To apply a new texture to a part of the model, select the corresponding faces using the selection frame or by Shift-clicking on each of them. Then activate the Paint Bucket tool and choose a texture.

Applying textures to terrain model

The smallest part of the surface you can paint individually is a grid cell created with the Sandbox tools. The grid may not coincide with your driveway or garden path. To fix this, cut certain cells into parts using the drawing tools. For instance, if you draw a diagonal, you'll be able to apply different textures to each of created triangles.

12. Delete the topographic map. Then save your model.

13. Importing the terrain to Live Interior 3D. From now, let's call the imported terrain "sloped terrain" to distinguish it from the default Terrain object.

Simply drag and drop the *.skp file onto the 2D view window in Live Interior 3D. Using the Inspector, make sure that the sloped terrain has the proper scale (40m by 40m in our example).

14. Set the elevation for the sloped terrain. At step 10, we added a 0.5m base. Now we need to lower it under the ground. Set the Elevation parameter in the Inspector to "-0.5". Then, in the 3D view, walk around near the sloped terrain border and search for graphical artifacts as in the picture below. Sometimes you need to rotate to see problem. If they are, raise the object by 0.01m (or click once on the stepper next to the edit box).


15. The sloped terrain is almost finished.

Sloping terrain in Live Interior 3D

However there is one important thing to check out. Go inside the house and check the ground floor and basement (if you have it). See if you've got a pile of stones, soil of grass inside.

This is how Live Interior 3D treats objects when they intersect one another. The program cannot automatically cut out the unnecessary part, hence sloped terrain can be visible inside the house. You can remove it by editing the object in SketchUp. The idea of what to do is given in the next step.

If your building has no basement, and the sloping terrain is not much higher than the ground floor level, then there can be another solution. Simply elevate the floor until the portion of the sloping terrain visible inside disappears. To do this, increase the Elevation and Foundation parameters in the Building tab of the Inspector by the same amount. Then lower the sloping terrain by the same value to restore its elevation in relation to the default Terrain. If you succeeded, go to the step 17. Otherwise, undo and proceed to 16.

16. Removing soil under the house.

There are two ways to do this. The first is based on use of the Solid tools which are available in SketchUp during the trial period and in the Pro version. The following steps explain this method. The second way is editing the model by adding or removing faces. All needed tools are available in any version of SketchUp including the free one. The second method requires some experience in 3D model editing, and it won't be discussed here because of its complexity.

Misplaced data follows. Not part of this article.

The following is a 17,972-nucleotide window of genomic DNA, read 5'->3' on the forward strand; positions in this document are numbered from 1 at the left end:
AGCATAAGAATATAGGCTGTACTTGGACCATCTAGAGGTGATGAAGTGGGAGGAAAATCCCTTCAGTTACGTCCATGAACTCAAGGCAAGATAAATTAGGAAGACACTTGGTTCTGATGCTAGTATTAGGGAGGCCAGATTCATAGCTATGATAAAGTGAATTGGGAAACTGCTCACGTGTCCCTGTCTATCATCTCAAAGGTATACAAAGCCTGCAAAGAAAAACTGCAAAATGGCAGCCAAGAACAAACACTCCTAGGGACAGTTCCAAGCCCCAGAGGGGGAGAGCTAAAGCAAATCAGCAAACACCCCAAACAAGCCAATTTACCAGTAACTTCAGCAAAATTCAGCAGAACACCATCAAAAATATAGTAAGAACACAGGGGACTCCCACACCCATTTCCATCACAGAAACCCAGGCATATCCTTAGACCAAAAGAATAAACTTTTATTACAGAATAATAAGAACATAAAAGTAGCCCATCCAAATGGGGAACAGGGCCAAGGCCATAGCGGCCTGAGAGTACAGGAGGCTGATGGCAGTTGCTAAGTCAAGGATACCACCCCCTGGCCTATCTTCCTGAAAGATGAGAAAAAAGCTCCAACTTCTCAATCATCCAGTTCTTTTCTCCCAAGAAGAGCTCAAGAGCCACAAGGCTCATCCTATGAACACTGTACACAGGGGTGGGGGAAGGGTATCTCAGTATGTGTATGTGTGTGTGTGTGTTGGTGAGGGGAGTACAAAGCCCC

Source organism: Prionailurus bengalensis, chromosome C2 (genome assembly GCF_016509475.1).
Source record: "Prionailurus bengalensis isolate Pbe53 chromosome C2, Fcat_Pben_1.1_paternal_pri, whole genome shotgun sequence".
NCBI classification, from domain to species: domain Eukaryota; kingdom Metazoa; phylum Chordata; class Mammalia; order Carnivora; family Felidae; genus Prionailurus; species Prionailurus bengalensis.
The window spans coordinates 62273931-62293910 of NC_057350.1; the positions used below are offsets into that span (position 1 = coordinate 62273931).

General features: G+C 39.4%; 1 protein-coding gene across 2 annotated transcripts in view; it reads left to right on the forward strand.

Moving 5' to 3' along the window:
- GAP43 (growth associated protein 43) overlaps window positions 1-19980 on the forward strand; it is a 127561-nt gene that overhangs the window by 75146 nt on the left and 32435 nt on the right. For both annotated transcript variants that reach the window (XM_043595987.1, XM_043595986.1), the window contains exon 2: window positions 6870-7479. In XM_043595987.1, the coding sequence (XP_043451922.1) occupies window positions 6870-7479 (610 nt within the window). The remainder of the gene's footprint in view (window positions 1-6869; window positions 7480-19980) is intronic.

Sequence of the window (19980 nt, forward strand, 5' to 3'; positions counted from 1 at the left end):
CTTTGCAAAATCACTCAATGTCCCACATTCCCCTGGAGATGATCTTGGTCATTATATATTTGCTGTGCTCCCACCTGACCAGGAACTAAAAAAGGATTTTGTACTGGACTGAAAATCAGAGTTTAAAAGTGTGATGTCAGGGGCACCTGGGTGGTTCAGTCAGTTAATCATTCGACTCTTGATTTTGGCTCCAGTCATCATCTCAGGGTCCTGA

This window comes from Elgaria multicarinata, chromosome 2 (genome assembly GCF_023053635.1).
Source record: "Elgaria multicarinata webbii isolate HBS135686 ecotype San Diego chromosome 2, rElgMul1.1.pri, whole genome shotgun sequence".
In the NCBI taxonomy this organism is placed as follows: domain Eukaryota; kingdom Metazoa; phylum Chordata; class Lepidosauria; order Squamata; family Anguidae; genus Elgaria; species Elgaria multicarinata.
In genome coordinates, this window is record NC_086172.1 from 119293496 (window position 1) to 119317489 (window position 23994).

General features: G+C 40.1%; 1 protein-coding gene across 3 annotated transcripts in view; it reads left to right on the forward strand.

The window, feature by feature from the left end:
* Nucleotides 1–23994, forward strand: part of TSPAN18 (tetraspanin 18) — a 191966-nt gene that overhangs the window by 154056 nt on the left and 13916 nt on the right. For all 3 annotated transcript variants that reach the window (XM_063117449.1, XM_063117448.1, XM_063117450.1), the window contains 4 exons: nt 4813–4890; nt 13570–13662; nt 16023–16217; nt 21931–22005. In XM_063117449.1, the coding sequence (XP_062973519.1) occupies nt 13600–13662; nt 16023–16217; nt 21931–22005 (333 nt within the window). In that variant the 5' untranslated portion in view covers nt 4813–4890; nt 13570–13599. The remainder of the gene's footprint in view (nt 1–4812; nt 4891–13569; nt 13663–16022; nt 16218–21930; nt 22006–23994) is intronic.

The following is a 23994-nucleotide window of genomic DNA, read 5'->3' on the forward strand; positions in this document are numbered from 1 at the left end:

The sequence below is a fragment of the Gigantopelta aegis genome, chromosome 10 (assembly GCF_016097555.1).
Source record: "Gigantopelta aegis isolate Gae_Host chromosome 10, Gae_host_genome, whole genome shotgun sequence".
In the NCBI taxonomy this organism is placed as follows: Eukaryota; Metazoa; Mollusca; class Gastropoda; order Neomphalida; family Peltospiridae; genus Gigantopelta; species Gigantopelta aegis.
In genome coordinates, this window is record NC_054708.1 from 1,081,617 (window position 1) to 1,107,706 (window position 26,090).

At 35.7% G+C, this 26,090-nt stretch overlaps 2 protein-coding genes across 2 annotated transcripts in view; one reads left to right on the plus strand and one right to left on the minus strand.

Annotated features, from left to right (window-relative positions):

16.1. Open your *.skp file in SketchUp. Using the Edit > Edit in Trimble SketchUp command from the Live Interior 3D main menu is not recommended. Make sure that the model has been converted into a component.

16.2. Create a new SketchUp document.

16.3. Import the topographic map again as we need to see the outline of the house. Do this the same way as before.

16.4. Using the Line tool, draw the outline of the building. As soon as you close the shape, a face will be created.

House footprint

16.5. Switch to the isometric view by choosing Camera > Standard Views > Iso (Cmd-7).

16.6. Use the Push/Pull tool to extend the face upwards and create a 3D shape. The hight should be about doubled hight of the terrain model, just by eye.

16.7. Activate the Select tool. Select all (Cmd-A) and Shift-click on the map in order to select everything but the map. Right-click on the 3D shape and select Make Component. Accept the default settings.

16.8. Zoom out to fit the topographic map into the window. Select the map. Activate the Move tool, and holding down the Up Arrow key, move the map exactly upwards to the middle of the shape hight. One of map corners must remain exactly on the blue axis.

16.9. Copy all and paste to the document with the terrain. Make sure that the origin coincides with the blue axes what makes the map to be placed exactly above the terrain.

Using the Subtract tool in SketchUp

Delete the terrain map.

16.10. Make the 3D shape sink through the terrain. The two objects should intersect.

Using the Subtract tool in SketchUp

16.11. Select View > Tool Palettes > Solid Tools to bring up a floating panel.

Using the Subtract tool in SketchUp

16.12. Activate the Subtract tool. Click on the 3D shape to indicate the Component 1 (what to remove), then click on the terrain as the Component 2.

Using the Subtract tool in SketchUp

That simple.

There is a chance that you aren't able to select one of the components because it is not solid. Basically this can mean that your component has unnecessary faces or edges hiding inside, and you need to find and delete them. Also you could have forgotten to delete the topographic map. If the map is inside the component, delete it. Unfortunately SketchUp won't give you any clue. You have to check the model manually.

16.13. In the Live Interior project, replace the sloping terrain with its new version. Then make sure that it is perfectly aligned with the building. If it isn't, you'll see small parts of the sloping terrain on the ground floor or basement. To fix this, open the 2D and 3D views together. Move the sloping terrain on the floor plan using the arrow keys and control the result in 3D.

17. If needed, apply the final textures to the sloping terrain.

© 2016 Nick Shubin. All rights reserved.